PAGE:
The role that the Lumbo-Pelvic –Hip Complex plays in the functionality of movement cannot be undervalued. As mentioned by Clark and Lucett, (2011), there are between 29 and 35 muscles that attach to our lumbar spine or pelvis, which has a dramatic effect on the movement of the body above and below the LPHC region. If there is a dysfunction in the muscles superior and/or inferior to the LPHC, it will have an effect on the movement and stability of the LPHC. As well, vice versa, if there is a dysfunction in the LPHC, it will have an effect on the movement superior and/or inferior to that area of the body.
The area of the LPHC as stated by Behm in a study in 2010, acts a foundation for torque to transfer between the superior and inferior regions of the body. One being weakened or under-utilized can lead to overuse injuries over time to help compensate the weaker section. His example of a baseball pitcher who derives force from the lower body, which is transferred to the upper extremities through the pelvic girdle, the trunk and into the shoulder. A weak core of the pitcher could interfere with the transfer of torque thus limiting the velocity of the pitchers throw. To compensate, additional stress can be placed on the upper extremity causing an overuse injury down the road (Behm et al, 2010).
A study conducted by Perrot et al, 2013, studied the research on lumbo-pelvic exercises and their effects on lower limb muscle strain injuries. Their studies were based on static stretching exercises, balance exercises, stabilization and agility exercises, and multiple styles of resistance and performance. Their conclusions provided insight into the benefits of stabilization and agility of the LPHC as a most effective method for limiting lower limb muscle injuries. Their findings helped provide support for the benefits of trunk stabilization methods such as the drawing in maneuver to help improve intervertebral stability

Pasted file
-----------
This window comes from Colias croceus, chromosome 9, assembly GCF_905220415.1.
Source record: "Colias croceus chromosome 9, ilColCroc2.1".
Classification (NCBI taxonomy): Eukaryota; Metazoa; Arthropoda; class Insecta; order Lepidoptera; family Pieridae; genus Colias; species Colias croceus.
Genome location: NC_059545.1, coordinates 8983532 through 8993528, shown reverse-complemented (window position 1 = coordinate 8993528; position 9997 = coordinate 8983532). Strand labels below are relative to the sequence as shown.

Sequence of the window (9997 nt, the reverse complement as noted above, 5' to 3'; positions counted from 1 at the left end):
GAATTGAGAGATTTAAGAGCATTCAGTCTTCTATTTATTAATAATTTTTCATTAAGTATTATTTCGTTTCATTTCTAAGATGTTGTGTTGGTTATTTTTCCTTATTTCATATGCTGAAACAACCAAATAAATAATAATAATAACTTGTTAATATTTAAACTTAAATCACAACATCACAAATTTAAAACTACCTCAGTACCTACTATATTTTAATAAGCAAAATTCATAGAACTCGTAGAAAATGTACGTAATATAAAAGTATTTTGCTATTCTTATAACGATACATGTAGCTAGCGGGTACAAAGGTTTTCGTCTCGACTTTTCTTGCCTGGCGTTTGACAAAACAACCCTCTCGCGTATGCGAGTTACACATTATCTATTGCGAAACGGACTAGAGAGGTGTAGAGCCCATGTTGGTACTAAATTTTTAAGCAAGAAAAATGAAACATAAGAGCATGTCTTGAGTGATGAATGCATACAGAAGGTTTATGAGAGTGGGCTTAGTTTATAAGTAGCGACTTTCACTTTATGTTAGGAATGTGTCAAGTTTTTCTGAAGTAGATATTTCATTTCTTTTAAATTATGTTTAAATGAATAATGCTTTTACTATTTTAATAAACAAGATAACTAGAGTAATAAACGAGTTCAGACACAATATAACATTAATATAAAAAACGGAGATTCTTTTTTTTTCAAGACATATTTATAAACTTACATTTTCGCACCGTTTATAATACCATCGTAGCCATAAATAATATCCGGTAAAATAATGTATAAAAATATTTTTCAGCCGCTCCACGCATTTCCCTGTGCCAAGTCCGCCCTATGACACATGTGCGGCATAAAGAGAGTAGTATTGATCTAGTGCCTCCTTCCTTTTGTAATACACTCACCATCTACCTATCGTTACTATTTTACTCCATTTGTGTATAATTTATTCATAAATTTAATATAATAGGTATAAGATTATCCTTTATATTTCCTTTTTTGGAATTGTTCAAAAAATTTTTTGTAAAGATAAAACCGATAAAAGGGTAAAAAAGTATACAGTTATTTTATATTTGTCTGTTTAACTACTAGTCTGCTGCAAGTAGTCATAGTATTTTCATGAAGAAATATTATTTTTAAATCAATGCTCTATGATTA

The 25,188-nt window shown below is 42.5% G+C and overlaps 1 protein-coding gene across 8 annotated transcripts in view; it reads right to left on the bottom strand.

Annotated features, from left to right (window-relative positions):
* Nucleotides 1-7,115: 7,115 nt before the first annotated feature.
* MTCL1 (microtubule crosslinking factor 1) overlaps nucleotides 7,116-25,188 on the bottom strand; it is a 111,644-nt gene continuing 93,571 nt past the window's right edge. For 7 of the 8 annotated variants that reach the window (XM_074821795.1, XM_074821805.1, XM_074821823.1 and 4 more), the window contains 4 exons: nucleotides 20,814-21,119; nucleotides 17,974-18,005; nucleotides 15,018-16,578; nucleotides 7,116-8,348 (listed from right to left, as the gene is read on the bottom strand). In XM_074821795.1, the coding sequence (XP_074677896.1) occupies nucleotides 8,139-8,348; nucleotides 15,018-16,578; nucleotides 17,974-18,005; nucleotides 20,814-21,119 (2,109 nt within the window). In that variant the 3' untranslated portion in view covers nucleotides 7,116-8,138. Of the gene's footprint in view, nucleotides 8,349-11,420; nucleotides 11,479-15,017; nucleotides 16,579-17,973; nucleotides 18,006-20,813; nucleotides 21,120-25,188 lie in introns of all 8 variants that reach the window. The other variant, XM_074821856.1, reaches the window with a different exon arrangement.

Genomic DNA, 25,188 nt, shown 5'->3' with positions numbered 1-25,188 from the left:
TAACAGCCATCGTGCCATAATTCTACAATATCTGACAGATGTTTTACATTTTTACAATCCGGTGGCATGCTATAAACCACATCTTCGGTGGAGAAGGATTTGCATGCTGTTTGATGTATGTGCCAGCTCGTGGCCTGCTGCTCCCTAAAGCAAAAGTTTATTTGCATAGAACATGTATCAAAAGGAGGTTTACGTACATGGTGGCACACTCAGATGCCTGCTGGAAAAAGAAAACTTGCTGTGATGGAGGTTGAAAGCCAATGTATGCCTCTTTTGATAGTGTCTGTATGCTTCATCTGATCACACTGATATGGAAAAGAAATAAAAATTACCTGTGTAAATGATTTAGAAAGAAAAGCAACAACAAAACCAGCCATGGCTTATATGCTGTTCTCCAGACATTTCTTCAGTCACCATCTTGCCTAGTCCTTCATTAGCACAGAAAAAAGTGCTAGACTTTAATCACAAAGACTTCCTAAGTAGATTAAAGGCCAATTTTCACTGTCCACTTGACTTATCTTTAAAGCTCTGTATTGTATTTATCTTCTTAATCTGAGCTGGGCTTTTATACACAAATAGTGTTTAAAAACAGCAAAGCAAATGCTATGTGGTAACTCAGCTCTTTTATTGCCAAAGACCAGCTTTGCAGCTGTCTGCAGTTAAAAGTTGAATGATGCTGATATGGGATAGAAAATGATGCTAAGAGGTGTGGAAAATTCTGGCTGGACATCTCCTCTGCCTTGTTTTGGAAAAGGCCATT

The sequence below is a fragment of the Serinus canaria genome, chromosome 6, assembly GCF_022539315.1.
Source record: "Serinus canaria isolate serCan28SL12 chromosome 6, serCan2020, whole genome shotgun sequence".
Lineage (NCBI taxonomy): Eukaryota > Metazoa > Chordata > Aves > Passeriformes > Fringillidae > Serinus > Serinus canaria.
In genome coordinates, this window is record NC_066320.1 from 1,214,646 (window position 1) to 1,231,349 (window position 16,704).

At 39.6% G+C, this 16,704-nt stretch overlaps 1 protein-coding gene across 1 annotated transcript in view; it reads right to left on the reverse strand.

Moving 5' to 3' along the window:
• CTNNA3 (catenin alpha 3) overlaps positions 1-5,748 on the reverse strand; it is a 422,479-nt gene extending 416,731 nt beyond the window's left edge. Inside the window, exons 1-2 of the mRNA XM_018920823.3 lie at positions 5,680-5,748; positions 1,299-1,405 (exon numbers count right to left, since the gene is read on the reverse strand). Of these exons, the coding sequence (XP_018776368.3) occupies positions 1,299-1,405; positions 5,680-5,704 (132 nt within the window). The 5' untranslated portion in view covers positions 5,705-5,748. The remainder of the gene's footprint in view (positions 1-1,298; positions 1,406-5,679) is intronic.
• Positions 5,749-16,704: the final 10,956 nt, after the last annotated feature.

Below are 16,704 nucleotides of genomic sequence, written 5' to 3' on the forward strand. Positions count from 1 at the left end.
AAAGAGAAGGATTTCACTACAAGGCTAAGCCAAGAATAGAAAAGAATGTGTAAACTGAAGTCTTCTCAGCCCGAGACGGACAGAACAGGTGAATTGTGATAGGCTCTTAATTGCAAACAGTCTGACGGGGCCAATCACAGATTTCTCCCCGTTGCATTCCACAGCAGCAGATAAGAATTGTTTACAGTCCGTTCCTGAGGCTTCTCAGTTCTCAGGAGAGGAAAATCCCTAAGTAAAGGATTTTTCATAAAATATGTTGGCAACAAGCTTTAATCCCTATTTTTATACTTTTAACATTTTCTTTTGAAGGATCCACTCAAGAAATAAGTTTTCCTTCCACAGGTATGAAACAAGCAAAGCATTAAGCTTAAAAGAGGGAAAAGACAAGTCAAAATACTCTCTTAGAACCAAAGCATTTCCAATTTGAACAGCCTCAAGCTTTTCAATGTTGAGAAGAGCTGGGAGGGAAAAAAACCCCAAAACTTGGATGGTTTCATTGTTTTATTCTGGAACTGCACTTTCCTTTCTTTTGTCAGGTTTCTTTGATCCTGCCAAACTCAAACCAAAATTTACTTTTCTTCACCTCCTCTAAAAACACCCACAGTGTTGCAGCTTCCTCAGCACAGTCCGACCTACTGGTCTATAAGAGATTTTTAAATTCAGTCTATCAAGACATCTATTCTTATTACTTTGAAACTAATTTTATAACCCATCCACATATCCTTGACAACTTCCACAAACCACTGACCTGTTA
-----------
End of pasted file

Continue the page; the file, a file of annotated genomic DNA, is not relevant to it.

Some common methods of strengthening our “core” muscles to help improve LPHC stability as described by Behm, are isolated versus multijoint: such as flexion and extension versus ground based power movements. Stable versus unstable surfaces, such as squats being performed on stability discs versus the ground. Behm reported that unstable surfaces required more spinal stabilizing muscles to perform a given exercise compared to performing it on a solid surface; Bilateral versus unilateral exercises, for example, performing a shoulder press with one arm, which increased spinal stability muscles but showed to diminish overall force output. Behm concluded that this method of training may not be beneficial for a well-conditioned athlete, but would be helpful to a rehabilitation client or deconditioned person.
Below are a few exercises that can help strengthen the LPHC using the TRX Suspension Trainer, and in my opinion, the best piece of fitness equipment for stabilization and intrinsic core muscles.
Ryan from The Elite Training Center, demonstrates a few exercises that can be performed for 5-10 reps( with proper and controlled form) for 1-2 sets.
Perrott, M., Pizzari, T., & Cook, J. (2013). Lumbopelvic exercise reduces lower limb muscle strain injury in recreational athletes.Physical Therapy Reviews, 18(1), 24-33. doi:10.1179/1743288X12Y.0000000055
Behm, D. G., Drinkwater, E. J., Willardson, J. M., & Cowley, P. M. (2010). The use of instability to train the core musculature. Applied Physiology, Nutrition & Metabolism, 35(1), 91-108
Clark, Micheal, and Scott Lucett. NASM Essentials of Corrective Exercise Training. Philadelphia, PA: Lippincott Williams & Wilkins, 2010. Pr